He Blew Blue Jazz

Jazz revised cover

He Blew Blue Jazz

Click here for an audio intro to He Blew Blue Jazz (playing time: 1:43)

“LA in the early Sixties + cool jazz, hot women, relentless bad guys & one determined cop = a hell of an entertaining read!”

LAPD officer Mike Montego is approached by the mother of an old school friend, concerned that her jazz musician son may be in serious trouble. Montego tracks him down, in the process uncovering a mob hit that places his pal in mortal danger. “He Blew Blue Jazz,” the fourth volume in author Jess Waid’s ongoing Mike Montego series, perfectly captures the cool vibe of L.A. in the early 1960’s.

Be sure to read the other volumes in Jess Waid’s Montego series, all available as Kindle e-books — Book One, SHADES OF BLUE, Book Two, 459-FRAMED IN RED,  Book Three, THE PURPLE HAND, Book Five, CIRCLE OF YELLOW, this one focusing on the all-to-common issue of domestic violence, and Book Six, KONA GOLD. If you’re a fan of fast-paced police fiction, written by an author who knows the score, you’ll definitely want to read all of them, preferably in chronological order!

QUERIES & ORDERING

HE BLEW BLUE JAZZ (ISBN 978-1-927532-09-6) is available as both a trade paperback ($19.95 plus shipping & handling) and an e-book ($3.99). For further information or to place an order, contact the author at: jesswaid007@gmail.com.

 

Here is Chapter One from He Blew Blue Jazz:

I suspect my peaceful Thanksgiving weekend is about to be disturbed when a stylish, well-coifed woman steps into the lobby of the Hollywood police station. The low sun behind her creates a softly radiant glow on her raven-colored hair. Like one of those Revlon ads in Life magazine. Very cinematic. Her do is teased at the crown, à la Barbra Streisand. She’s wearing a blue pastel suit with a short, boxy powder blue jacket and over-sized buttons. Looks like something Jackie Kennedy might wear. Damned if it doesn’t look better on this woman than on the First Lady.

She hesitates a moment to glance about, and coolly scans the room like she’s sizing us up before gracefully approaching the front desk where I sit on a stool. Her furrowed brow signals trouble.

I shove the sports section of the Sunday L.A. Times below the counter as the woman approaches. A major sacrifice. I’m one of a handful of men left in L.A. who still care about pro football in Angel Town, given the woeful record of the hapless Rams. I’d been deeply into an article about how coaching genius Vince Lombardi was likely bringing the Green Bay Packers to their second straight national championship this year, thanks in part to their ridiculously gifted quarterback, Bart Starr. Ah, but even the great occasionally stumble. Yesterday, the Packers, 10-and-zip this season, winners of 12 straight games, unexpectedly lost to the Detroit Lions. Detroit has a good team, but it’s still a stunning loss. I mean the Packers had outscored their opponents 309-74 through the previous ten games, winning by an average of nearly 24 points. Just goes to show nothing’s sacred, ’cept maybe death and Marilyn’s cleavage.

Which brings me back to the woman, whose big brown eyes glimmer in recognition as they give me the once-over. So do mine.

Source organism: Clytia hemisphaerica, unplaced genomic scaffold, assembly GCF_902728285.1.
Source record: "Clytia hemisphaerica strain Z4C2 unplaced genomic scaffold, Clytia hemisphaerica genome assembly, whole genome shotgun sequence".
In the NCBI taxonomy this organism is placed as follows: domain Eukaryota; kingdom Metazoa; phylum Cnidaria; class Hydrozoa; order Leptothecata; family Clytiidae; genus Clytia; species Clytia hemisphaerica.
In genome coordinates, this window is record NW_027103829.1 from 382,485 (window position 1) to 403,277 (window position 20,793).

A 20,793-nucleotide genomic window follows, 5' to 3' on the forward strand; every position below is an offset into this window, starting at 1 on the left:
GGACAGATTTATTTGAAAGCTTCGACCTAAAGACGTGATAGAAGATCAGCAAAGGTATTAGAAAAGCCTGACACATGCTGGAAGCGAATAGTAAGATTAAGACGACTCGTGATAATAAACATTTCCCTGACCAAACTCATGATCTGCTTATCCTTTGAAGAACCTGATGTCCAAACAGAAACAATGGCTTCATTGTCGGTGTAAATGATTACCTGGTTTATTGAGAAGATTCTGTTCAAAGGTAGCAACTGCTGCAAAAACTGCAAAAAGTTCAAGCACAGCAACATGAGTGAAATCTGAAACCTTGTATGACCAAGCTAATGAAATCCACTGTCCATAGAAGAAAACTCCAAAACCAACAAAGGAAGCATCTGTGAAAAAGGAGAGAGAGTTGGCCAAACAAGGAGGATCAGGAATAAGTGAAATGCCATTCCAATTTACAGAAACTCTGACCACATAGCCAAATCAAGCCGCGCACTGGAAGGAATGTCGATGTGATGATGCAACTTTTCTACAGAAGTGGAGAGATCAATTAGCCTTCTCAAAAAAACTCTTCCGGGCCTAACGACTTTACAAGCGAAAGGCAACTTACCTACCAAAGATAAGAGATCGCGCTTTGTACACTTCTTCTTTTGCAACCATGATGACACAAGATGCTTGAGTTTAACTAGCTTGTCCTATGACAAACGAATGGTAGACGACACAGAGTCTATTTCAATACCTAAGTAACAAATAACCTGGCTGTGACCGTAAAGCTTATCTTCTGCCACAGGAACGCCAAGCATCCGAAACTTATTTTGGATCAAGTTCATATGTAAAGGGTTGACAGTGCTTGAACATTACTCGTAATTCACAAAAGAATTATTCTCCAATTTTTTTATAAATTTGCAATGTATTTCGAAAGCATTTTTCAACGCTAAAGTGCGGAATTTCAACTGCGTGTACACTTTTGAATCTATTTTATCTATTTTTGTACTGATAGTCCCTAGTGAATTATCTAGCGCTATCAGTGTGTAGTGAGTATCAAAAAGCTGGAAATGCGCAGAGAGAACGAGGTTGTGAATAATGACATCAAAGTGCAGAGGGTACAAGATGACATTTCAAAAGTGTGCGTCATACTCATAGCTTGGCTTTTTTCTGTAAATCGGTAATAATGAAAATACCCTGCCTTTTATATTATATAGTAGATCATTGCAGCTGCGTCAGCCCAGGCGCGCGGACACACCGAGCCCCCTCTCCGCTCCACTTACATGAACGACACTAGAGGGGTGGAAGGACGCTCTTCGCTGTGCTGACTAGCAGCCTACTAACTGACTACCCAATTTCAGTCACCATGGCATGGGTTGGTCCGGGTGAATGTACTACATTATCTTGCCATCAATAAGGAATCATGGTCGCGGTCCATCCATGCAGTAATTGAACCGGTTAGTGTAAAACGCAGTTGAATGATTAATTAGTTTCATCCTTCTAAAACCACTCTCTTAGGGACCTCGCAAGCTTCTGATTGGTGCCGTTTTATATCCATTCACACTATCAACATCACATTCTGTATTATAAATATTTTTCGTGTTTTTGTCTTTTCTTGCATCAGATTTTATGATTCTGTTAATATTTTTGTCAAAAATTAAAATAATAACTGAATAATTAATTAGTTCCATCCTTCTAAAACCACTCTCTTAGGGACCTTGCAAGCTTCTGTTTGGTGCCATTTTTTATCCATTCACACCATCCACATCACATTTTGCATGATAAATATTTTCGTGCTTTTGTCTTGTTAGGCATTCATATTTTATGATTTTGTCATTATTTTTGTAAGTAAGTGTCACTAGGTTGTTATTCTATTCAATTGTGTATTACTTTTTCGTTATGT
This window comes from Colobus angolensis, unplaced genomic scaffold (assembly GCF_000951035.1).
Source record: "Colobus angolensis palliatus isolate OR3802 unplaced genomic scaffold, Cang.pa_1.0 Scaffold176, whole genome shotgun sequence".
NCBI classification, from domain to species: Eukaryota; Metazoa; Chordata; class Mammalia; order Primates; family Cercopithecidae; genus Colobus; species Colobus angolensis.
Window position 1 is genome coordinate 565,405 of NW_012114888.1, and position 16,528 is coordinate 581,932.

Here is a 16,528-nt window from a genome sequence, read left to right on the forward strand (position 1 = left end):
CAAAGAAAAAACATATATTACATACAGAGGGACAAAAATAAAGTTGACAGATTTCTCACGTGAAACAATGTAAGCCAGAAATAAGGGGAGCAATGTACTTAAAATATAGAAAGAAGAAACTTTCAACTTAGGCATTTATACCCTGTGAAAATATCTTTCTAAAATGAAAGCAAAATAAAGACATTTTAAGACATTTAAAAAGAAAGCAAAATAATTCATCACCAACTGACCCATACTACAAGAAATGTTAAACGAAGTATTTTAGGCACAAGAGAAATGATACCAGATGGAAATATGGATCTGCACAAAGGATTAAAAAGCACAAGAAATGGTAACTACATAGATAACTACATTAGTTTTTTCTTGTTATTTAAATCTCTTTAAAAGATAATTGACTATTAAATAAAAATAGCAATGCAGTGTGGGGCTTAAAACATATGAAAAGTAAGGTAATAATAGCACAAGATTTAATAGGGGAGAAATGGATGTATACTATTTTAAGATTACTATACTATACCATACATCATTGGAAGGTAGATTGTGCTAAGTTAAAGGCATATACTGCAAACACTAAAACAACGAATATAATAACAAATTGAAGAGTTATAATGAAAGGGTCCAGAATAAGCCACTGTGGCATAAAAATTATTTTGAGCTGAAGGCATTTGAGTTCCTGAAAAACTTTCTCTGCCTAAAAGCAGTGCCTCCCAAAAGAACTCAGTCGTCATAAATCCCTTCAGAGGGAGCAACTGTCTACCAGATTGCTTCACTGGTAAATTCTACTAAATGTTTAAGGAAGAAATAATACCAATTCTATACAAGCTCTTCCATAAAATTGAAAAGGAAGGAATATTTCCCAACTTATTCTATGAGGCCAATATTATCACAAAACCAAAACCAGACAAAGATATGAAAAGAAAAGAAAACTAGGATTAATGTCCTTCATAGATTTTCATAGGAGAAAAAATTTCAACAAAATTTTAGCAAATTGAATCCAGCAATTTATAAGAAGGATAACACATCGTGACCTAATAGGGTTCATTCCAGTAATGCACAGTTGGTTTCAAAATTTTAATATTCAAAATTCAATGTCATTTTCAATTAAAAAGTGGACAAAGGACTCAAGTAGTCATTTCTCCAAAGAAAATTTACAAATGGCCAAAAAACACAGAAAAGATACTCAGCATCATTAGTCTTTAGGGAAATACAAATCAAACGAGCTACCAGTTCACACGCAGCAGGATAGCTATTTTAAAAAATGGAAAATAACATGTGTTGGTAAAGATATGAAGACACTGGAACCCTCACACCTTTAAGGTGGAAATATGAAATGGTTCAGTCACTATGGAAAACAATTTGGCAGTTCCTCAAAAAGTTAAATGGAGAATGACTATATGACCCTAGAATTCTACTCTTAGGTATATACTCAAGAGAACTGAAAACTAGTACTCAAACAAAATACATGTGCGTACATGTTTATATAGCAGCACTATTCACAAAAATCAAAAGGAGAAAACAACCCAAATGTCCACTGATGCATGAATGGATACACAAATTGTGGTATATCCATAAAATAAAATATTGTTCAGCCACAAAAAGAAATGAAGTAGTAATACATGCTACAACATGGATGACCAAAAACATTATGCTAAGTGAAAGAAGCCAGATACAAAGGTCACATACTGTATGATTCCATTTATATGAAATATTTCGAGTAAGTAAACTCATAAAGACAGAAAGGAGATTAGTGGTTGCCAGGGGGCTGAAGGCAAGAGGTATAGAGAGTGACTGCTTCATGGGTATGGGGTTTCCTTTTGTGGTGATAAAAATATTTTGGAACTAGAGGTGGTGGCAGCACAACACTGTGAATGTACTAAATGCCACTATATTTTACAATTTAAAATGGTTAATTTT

I know this lady.

She’s my high school buddy’s mother. So much for fleeting daydreams of Babs Streisand and Jackie.

Her name is Grace Allan, and her brow smoothes out the moment she stops at the high counter. There’s something about her that both commands my respect and sends a little shiver of dread down my spine.

“Mike Montego,” she says breathily. “Those vivid blue eyes—I’d know them anywhere. How long has it been . . . eight years? And you, now a police officer, so handsome in that dark-blue uniform. Why, I’d give you a big hug if the counter wasn’t so tall.”

She flashes a warm smile, one I readily remember. Shaking off the shiver, I slide gingerly off my stool.

“Hey, can’t let that stop you.”

My gunshot wounds prevent me from getting too carried away. Hurrying carefully to the end of the counter, I trigger the release button and swing open the wooden pony-door. Mrs. Allan meets me half way, near the corner of the L-shaped counter. We hug warmly. Upon letting go, I note her brow has furrowed again. I say nothing, figuring I’ll learn her reason for being here soon enough.

Hand signaling to my front-desk partner, I say in a raised voice, “Rosy, I’m buying this lady a cuppa joe.”

Rosy Rosenbloom is a burly senior officer. He’s also my landlord in Manhattan Beach where I rent the attic apartment in his three-story house. He tears off a length of wide, light-brown paper rolling out of a noisy rat-a-tatting Teletypewriter below the counter, shifts the Roi-Tan cigar in his mouth and says, “Gotcha covered, Tonto.”

He’s eyeming me like he knows something.

Grace Allan lets out a short laugh.

“Oh yes. Tonto, your nickname. How could I forget? It fits your olive complexion and black wavy hair.” She still has the charm that once made me feel like close family. So why the shiver? Must be the gunshot wounds. Or the lousy coffee I’ve been drinking.

The Tonto tag came about when I was a boy farmed out to live with a strict Christian family. My mother worked full-time and felt she couldn’t adequately care for me during the week. At least I got to spend most weekends with her, usually from mid-Saturday mornings to mid-Sunday afternoons. Precious time was chewed up traveling to and from the San Fernando Valley, an hour each way on the red trolley.